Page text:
This very original looking late Spitfire 1500 caught my eye.
Unfortunately after taking these few shots the skies opened and we had to sprint back to my mums car, which was parked on the other side of the park! We would have gone back for another look but unfortunately we didn't have time because we had to be elsewhere. Ah well, there's always next year!
Thursday, September 25, 2008
I started by checking the continuity and identifying the cables with the multimeter. Everything was pretty straightforward and I soon had the dipped and full beam working. Wiring in the sidelights was interesting because they have to hook up to part of the loom that isn't attached to the bonnet. I connected it up to make sure it worked but there was a bit of a birds nest so I'll have to come up with something better in the next few days.
The indicators were a good laugh. The left hand side one worked perfectly but I spent hours 'having fun' with the right hand side! Firstly, it failed the continuity test on the multimeter. I opened it up and found out why. I'd fitted the indicator unit without putting a bulb in it!
I had a rustle about in the garage and found another bulb and fitted it. It fitted in the socket perfectly but for some reason still wouldn't light up. That reason turned out to be because the American indicator unit was designed for a twin fillament bulb and I'd fitted a single. With that sorted the damn thing still wouldn't light up! It turned out to be a dodgy joint and I eventually got it sorted with a bit of sandpaper and copper grease.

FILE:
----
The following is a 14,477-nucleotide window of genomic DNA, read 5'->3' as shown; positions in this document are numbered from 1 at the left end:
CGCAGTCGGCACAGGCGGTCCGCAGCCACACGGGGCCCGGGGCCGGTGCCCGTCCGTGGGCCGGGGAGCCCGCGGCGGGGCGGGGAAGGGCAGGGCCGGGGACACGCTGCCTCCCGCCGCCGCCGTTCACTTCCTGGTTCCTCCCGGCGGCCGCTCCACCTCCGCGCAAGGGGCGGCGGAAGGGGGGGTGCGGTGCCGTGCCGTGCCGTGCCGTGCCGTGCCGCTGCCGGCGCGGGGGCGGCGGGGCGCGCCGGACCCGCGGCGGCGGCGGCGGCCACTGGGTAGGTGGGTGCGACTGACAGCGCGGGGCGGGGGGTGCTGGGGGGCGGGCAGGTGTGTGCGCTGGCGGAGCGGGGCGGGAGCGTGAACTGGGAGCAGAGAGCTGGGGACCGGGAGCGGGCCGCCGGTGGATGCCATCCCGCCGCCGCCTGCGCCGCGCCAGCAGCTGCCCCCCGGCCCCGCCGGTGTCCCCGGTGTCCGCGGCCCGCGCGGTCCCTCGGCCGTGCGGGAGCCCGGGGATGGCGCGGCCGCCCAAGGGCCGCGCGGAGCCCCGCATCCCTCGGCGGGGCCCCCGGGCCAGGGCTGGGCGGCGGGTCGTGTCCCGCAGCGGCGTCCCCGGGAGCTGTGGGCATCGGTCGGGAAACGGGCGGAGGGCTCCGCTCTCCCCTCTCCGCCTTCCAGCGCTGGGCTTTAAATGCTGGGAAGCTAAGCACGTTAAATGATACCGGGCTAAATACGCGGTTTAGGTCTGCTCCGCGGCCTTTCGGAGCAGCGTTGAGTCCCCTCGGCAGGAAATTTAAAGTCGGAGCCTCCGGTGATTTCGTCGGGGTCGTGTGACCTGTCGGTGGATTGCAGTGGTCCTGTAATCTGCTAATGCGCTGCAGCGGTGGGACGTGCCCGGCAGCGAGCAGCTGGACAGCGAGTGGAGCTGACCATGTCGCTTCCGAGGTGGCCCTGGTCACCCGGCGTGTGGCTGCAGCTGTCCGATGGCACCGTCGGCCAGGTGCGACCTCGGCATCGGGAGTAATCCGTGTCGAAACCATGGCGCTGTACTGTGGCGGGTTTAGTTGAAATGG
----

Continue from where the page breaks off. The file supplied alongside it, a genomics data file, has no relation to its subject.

That wasn't the end of my electrical issues though. With the hazards on, I noticed one of the rear indicators wasn't flashing. Fortunatly this was another dodgy connection - it turned out to be a spade terminal that'd come adrift and was a three second job to fix.
With the hazard lights flashing beautifully on demand I set about finding out why my indicators wouldn't work in twos. Another adrift spade terminal was the cause, this time on the flasher relay. I finally had working indicators!
I finished up my electrical marathon by 'spira wrapping' the loom to keep it tidy and by sorting out a minor problem with the horn. I couldn't find anything wrong with it but after removing and refitting the horn push I was back in business. Sorted!